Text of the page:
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CASE REPORT
Year : 2022  |  Volume : 2  |  Issue : 4  |  Page : 221-225

Aggressive Systemic Mastocytosis with a Relatively Non-aggressive Course


1 Department of Pediatrics, Lady Hardinge Medical College, New Delhi, India
2 Department of Dermatology, Lady Hardinge Medical College, New Delhi, India
3 Department of Pathology, Lady Hardinge Medical College, New Delhi, India

Correspondence Address:
Dr. Sharmila B Mukherjee
Department of Pediatrics, Kalawati Saran Children's Hospital, Bangla Sahib Marg, New Delhi - 110 001
India
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Source of Support: None, Conflict of Interest: None


DOI: 10.4103/ipcares.ipcares_164_22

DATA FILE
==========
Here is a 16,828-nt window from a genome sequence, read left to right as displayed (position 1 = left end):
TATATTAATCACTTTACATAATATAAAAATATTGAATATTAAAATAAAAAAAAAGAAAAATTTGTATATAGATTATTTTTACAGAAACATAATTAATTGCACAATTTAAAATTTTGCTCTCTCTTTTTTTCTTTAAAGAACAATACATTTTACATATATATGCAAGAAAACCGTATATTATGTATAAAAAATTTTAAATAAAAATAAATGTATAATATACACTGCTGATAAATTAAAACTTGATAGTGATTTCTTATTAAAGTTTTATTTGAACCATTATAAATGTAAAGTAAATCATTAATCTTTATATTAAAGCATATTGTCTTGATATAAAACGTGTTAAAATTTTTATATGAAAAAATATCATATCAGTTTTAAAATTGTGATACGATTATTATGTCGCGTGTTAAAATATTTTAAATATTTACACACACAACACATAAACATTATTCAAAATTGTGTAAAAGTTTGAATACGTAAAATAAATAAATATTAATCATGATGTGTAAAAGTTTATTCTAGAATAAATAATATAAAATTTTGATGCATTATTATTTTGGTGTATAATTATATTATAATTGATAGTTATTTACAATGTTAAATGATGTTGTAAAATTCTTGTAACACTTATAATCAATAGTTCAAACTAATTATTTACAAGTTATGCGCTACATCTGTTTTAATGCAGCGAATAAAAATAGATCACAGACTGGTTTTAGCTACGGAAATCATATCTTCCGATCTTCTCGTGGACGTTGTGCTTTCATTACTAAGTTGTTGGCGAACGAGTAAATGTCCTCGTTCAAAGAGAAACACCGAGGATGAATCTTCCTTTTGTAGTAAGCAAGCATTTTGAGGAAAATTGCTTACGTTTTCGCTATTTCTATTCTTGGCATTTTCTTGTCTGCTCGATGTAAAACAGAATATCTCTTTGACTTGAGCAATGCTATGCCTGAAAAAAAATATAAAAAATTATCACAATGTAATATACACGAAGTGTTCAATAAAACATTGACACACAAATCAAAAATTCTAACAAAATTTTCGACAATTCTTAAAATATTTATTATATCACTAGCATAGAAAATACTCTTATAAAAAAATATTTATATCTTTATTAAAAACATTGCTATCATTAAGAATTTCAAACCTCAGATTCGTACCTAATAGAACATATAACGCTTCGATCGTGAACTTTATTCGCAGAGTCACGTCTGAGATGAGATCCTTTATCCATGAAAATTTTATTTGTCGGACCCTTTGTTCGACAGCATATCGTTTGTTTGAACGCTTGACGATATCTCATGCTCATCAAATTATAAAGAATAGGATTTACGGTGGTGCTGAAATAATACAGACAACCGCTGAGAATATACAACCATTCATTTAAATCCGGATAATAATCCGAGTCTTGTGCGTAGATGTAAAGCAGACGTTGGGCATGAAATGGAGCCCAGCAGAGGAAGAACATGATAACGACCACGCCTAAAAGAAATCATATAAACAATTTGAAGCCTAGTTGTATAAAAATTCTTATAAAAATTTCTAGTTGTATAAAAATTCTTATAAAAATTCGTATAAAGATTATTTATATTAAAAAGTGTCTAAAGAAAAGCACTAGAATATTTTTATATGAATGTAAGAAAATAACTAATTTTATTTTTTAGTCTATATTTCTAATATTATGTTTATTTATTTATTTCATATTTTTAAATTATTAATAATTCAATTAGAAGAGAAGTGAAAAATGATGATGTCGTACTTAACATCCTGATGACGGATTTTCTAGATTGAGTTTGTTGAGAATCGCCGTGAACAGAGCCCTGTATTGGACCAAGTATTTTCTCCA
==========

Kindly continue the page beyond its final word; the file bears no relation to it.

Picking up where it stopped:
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Background: Mastocytosis is a heterogeneous group of disorders that is characterized by excessive proliferation and pathologic accumulation of mast cells in various body tissues. The mast cells also have abnormal morphology and aberrant expression of surface receptors. Clinical Description: A 4-year-old boy was brought with a history of generalized skin lesions since birth and abdominal distension for 3 years. The diagnosis had not been established to date. General physical examination revealed severe acute malnutrition, pallor, dental staining, facial hypertrichosis, polymorphous skin lesions (cicatricial alopecia, diffuse erythema, multiple plaques of variable diameter, skin-colored nodules, and hypertrophic irregular scars), and positive Darier's sign. He also had hepatosplenomegaly. The differentials considered were congenital erythropoietic porphyria, systemic mastocytosis (SM), multifocal Langerhans cell histiocytosis, and linear immunoglobulin A bullous dermatosis. The presence of mast cells on skin biopsy and elevated serum tryptase levels led us to suspect SM and perform bone marrow studies. The diagnosis of “aggressive” SM was initially made on the application of the diagnostic criteria but revised to “smoldering” SM with the emergence of Vitamin B12 deficiency as the probable cause of pancytopenia. Management: Management was planned by a multidisciplinary team: pediatrician, dermatologist, and hematopathologist. The parents were counseled about the nature, natural history, treatment options, and prognosis of the disorder. The child was provided with nutritional rehabilitation and medication for the cutaneous symptoms (selective histamine H1 receptor inverse agonist, H2-receptor antagonist, and application of topical tacrolimus and calamine lotion). Conclusion: The prognosis varies according to subtype. Careful correlation of clinical and laboratory investigations is required when applying the diagnostic criteria for staging.


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